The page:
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Interventions Can Prevent Smoking by Children and Teens

8/26/2013 For Release: August 26, 2013

​​​​​​​​Tobacco use is the leading cause of preventable death in the United States. Children are especially susceptible to smoking experimentation and initiation, with more than 3,800 children smoking their first cigarette between the ages of 12 and 17. In the article, “Primary Care Interventions to Prevent Tobacco Use in Children and Adolescents: U.S. Preventive Services Task Force Recommendation Statement,” in the September 2013 Pediatrics (published online Aug. 26) new evidence has shown that primary care providers can provide simple, economical, and effective interventions to help prevent tobacco use among children and teens. The USPSTF recommends behavioral counseling with a health care professional either face to face or by phone, reading materials, computer applications and videos. Although most serious and life-threatening effects from smoking show up in adults, it is important for children and adolescents to understand that young smokers can suffer from impaired lung growth, early onset of lung deterioration, and respiratory and asthma-related symptoms. The USPSTF concludes that primary care clinicians can make a difference in helping young patients make a choice to not use tobacco. The evidence proves that these interventions can be successful in preventing tobacco use, and help children and teens live long, healthy lives.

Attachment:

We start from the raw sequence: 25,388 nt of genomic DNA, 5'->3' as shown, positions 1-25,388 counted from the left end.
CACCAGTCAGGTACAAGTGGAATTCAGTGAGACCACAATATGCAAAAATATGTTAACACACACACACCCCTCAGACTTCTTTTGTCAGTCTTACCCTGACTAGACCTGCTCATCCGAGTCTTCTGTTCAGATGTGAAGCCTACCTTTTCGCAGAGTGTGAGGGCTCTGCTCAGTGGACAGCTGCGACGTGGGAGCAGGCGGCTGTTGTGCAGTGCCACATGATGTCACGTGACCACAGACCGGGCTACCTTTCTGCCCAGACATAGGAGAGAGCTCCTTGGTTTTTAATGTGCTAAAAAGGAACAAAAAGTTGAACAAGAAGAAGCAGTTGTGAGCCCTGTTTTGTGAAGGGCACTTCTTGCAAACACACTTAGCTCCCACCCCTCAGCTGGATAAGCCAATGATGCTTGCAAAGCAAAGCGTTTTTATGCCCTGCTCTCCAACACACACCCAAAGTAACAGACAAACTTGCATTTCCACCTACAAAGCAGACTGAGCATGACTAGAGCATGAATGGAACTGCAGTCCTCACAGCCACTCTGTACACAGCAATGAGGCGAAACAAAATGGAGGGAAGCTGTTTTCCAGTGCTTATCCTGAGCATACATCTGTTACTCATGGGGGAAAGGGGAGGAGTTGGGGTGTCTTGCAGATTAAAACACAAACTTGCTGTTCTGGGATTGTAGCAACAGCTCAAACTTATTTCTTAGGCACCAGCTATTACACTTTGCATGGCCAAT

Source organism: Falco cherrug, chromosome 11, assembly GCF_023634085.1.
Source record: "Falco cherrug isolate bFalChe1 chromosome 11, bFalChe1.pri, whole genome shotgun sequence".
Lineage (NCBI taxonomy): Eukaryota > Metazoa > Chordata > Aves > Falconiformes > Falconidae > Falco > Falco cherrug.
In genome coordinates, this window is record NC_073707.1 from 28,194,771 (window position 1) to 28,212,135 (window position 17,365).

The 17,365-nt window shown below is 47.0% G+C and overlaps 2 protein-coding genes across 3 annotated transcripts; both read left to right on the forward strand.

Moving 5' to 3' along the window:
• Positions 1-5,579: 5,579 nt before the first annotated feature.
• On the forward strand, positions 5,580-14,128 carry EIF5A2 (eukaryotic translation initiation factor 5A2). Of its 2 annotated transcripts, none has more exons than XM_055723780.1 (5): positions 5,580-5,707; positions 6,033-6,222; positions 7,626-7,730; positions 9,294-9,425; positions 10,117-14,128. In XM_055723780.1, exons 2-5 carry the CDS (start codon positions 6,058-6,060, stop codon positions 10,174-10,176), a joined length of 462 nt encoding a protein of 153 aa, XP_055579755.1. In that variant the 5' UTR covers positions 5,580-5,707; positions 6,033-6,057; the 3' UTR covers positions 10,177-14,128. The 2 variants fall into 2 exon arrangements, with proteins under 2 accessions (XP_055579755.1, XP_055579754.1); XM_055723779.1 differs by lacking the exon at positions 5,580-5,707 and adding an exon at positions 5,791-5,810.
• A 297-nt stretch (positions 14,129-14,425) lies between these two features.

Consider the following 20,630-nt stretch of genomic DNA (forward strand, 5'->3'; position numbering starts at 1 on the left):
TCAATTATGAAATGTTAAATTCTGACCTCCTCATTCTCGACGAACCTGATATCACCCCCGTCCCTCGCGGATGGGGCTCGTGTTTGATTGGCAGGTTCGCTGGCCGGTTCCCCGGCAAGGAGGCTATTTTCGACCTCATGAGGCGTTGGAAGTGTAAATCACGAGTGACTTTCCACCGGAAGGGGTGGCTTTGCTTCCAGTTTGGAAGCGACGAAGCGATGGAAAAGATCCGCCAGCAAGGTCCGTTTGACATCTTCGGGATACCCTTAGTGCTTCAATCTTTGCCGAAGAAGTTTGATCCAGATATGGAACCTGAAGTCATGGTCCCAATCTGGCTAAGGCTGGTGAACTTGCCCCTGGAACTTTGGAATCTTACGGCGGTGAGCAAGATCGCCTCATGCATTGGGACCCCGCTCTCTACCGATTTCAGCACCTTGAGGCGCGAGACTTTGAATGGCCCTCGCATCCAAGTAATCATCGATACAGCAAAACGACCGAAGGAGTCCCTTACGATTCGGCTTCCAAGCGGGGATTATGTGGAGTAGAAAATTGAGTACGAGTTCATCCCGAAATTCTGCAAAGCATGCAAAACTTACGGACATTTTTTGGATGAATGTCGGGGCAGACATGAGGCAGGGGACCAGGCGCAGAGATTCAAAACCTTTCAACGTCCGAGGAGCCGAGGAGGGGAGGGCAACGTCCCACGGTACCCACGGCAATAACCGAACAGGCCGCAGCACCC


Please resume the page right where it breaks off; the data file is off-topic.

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The American Academy of Pediatrics is an organization of 60,000 primary care pediatricians, pediatric medical subspecialists and pediatric surgical specialists dedicated to the health, safety and well-being of infants, children, adolescents and young adults. For more information, visit www.aap.org.

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